Sidney Still (b. ? - d. ?)
MSA SC 5496-15226
Fled from slavery twice, Eastern Shore, Maryland, between 1801 and 1807
Sidney Steel, also known as Charity Still, was a
slave on the plantation of Saunders Griffin, a planter from Maryland's
Eastern Shore. Her husband, Levin, bought his freedom sometime between
1801 and 1807, and afterwards moved to New Jersey. To reunite her
family, and to escape the shackles of bondage, Sidney ranaway to Greenwich,
New Jersey and her husband, taking her four young children,
Levin, Kitturah, and Mahalah with her. Unfortunately, the five runaway
Stills were caught by slave hunters, and delivered back to Griffin's plantation,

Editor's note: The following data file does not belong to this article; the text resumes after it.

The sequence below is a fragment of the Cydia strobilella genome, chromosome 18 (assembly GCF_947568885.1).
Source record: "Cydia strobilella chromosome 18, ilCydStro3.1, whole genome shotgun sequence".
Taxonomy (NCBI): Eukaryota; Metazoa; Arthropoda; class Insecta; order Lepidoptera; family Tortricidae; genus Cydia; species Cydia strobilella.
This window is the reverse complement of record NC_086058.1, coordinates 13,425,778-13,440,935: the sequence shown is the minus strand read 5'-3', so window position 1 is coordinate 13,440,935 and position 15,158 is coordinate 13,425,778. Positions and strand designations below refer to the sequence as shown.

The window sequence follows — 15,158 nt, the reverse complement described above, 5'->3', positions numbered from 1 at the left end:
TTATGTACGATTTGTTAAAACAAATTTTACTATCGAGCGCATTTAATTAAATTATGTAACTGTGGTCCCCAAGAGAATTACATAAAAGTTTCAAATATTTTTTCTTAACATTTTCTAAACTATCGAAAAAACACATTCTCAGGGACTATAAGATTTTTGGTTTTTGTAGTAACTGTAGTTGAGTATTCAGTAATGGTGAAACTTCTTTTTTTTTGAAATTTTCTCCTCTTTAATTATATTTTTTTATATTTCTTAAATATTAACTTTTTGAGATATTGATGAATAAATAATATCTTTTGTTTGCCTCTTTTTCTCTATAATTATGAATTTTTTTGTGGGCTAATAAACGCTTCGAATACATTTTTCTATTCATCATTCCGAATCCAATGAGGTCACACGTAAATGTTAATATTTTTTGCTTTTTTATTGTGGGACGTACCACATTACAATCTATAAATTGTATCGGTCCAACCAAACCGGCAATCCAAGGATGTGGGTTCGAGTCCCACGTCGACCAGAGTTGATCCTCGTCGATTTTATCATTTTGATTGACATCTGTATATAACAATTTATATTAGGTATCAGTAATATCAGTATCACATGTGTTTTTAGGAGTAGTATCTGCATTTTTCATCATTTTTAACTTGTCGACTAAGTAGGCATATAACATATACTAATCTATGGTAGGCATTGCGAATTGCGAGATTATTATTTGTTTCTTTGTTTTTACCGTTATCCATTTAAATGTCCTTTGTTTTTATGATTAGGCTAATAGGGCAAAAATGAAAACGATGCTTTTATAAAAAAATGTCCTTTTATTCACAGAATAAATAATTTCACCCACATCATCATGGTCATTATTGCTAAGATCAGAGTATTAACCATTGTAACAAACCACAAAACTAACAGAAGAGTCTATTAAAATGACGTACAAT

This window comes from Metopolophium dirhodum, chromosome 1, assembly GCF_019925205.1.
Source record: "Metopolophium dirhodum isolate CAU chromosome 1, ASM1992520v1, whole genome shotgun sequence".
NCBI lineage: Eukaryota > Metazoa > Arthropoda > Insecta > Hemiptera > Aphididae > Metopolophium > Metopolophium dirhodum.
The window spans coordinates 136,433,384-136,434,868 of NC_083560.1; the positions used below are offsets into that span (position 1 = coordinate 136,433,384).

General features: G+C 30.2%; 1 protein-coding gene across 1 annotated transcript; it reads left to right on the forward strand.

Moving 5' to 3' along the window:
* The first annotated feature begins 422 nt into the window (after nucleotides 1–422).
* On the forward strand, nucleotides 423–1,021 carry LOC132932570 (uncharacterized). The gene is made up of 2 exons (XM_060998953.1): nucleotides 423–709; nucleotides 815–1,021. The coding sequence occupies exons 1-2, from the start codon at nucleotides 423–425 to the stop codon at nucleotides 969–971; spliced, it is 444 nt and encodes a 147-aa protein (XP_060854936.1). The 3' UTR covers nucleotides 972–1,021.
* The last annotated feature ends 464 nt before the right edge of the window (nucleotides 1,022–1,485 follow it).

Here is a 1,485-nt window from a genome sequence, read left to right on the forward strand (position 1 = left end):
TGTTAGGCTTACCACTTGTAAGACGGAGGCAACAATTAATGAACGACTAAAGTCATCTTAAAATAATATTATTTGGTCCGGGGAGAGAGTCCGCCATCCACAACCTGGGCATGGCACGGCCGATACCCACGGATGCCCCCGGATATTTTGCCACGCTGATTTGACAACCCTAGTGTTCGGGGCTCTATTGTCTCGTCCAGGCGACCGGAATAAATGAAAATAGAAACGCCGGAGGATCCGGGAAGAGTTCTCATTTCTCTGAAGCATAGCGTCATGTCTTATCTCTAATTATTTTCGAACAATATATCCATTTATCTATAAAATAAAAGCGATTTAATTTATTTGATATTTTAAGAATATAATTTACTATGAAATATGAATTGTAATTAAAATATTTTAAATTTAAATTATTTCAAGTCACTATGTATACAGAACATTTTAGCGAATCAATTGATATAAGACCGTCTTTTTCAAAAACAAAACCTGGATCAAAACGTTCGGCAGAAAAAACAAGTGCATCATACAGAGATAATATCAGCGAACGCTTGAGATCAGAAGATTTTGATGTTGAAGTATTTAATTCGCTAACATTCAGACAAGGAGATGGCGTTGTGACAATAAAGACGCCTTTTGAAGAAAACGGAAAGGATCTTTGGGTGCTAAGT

but a second attempted escape proved successful. This time, Sidney
could only take her two daughters, and had to leave her sons behind.
As a precaution against capture, she moved to Burlington County, New Jersey,
changed her name to Charity, and she and her husband switched their surname
from Steel to Still. Charity then went on to have several children
- among them the celebrated abolitionist, William
Still, and the famous doctor, James Still - and lived the remainder
of her life a free person.1
1. William Still, Underground Rail Road: A Record of Facts, Authentic Narratives, Letters, etc. (Philadelphia, PA: Porter and Coates Publishers, 1872), 37 - 38.
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